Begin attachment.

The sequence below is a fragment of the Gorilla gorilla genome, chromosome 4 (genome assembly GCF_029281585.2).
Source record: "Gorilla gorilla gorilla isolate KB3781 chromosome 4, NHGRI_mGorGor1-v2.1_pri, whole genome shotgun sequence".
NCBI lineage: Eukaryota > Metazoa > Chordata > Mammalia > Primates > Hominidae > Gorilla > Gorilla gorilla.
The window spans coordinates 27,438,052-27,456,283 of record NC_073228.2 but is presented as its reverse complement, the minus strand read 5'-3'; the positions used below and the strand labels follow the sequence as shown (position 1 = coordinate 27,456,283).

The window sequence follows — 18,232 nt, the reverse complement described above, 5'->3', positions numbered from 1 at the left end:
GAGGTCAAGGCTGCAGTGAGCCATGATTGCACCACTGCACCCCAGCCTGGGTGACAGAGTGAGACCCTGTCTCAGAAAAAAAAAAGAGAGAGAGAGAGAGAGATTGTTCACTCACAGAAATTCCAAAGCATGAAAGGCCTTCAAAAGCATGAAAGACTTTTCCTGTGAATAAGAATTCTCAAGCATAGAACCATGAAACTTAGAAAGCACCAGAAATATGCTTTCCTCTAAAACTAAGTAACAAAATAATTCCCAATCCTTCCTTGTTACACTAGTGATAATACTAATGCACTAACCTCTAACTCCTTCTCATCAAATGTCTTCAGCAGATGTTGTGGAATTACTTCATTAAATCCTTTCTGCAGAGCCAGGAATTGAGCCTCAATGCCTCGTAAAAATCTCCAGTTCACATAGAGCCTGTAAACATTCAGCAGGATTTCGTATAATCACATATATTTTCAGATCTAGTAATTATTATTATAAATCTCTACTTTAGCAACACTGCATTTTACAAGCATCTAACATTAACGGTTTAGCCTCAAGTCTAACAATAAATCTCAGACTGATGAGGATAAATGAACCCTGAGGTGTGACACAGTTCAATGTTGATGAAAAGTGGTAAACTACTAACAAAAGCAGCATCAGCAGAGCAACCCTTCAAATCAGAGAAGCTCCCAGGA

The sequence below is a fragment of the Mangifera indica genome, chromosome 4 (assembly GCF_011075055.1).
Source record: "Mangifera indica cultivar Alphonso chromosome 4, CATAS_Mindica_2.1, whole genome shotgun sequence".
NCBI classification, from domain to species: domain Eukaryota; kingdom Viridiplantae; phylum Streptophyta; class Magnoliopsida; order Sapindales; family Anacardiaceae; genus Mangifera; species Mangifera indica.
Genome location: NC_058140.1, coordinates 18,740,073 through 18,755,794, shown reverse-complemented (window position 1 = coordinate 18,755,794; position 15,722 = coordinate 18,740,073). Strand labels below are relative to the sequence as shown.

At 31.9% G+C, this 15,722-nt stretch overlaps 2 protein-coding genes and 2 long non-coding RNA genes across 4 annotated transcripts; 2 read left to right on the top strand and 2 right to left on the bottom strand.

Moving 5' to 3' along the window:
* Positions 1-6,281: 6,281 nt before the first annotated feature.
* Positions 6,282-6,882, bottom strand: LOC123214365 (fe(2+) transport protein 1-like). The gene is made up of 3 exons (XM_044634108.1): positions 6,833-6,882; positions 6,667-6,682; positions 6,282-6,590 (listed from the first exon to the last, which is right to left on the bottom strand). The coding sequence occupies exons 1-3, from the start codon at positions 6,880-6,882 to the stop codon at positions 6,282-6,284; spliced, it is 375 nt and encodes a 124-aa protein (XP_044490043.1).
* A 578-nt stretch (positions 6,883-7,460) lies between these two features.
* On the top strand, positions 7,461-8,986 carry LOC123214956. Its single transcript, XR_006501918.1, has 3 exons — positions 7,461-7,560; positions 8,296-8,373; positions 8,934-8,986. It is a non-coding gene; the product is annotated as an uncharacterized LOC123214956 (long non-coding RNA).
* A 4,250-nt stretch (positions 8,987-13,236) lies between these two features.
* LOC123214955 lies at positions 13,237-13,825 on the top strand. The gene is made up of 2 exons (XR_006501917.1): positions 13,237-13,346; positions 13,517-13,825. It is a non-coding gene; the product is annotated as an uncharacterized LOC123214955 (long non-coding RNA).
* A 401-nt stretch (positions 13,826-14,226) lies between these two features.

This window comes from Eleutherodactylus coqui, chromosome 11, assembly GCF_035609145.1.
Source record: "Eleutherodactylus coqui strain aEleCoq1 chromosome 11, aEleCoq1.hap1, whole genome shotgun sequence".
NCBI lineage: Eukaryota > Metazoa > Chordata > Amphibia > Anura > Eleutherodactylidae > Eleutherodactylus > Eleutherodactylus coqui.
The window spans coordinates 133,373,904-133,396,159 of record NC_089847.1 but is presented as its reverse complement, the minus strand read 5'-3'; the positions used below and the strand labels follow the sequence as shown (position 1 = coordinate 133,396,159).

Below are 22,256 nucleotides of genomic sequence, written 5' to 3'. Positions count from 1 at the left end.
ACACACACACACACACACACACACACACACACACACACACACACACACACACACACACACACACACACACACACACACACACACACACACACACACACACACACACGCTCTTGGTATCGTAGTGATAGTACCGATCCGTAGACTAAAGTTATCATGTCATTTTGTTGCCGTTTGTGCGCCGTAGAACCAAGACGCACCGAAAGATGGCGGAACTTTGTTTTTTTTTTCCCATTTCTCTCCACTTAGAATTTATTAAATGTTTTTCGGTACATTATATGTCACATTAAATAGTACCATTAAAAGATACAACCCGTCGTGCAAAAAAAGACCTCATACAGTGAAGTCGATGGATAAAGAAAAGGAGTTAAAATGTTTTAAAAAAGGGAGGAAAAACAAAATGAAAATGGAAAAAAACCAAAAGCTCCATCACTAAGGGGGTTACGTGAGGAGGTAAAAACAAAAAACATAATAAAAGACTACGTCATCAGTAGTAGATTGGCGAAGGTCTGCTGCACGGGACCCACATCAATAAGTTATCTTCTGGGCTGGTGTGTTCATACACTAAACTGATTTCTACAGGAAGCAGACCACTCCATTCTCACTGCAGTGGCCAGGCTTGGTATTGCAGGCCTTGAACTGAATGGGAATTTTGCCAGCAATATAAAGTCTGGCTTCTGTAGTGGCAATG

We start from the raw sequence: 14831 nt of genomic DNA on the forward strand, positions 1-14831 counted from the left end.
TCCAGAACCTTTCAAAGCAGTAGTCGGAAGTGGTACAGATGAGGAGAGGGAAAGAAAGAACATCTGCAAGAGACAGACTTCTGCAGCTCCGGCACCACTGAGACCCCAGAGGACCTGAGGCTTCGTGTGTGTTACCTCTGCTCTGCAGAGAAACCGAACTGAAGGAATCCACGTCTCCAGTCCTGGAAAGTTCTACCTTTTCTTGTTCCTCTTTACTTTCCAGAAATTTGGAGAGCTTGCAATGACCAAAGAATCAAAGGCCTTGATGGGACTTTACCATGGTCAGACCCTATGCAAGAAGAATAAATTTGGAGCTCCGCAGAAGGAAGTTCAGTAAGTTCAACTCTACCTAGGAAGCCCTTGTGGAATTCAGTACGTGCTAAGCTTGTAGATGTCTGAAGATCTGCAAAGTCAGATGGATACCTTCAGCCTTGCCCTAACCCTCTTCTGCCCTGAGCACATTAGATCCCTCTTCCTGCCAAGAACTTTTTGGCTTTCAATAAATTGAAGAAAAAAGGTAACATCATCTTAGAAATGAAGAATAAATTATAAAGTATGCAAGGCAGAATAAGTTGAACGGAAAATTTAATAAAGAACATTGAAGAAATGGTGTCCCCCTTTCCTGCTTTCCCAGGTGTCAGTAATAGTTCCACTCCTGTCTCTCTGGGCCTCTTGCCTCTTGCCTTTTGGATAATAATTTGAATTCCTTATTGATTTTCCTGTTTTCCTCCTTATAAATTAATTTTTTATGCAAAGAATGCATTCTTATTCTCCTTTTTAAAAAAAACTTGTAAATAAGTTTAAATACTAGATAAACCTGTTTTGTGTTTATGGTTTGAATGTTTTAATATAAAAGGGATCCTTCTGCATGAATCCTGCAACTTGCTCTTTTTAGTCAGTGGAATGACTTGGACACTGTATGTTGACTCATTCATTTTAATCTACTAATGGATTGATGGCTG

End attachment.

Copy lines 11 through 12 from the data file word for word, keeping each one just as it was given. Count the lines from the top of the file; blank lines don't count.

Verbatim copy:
At 31.9% G+C, this 15,722-nt stretch overlaps 2 protein-coding genes and 2 long non-coding RNA genes across 4 annotated transcripts; 2 read left to right on the top strand and 2 right to left on the bottom strand.

Moving 5' to 3' along the window: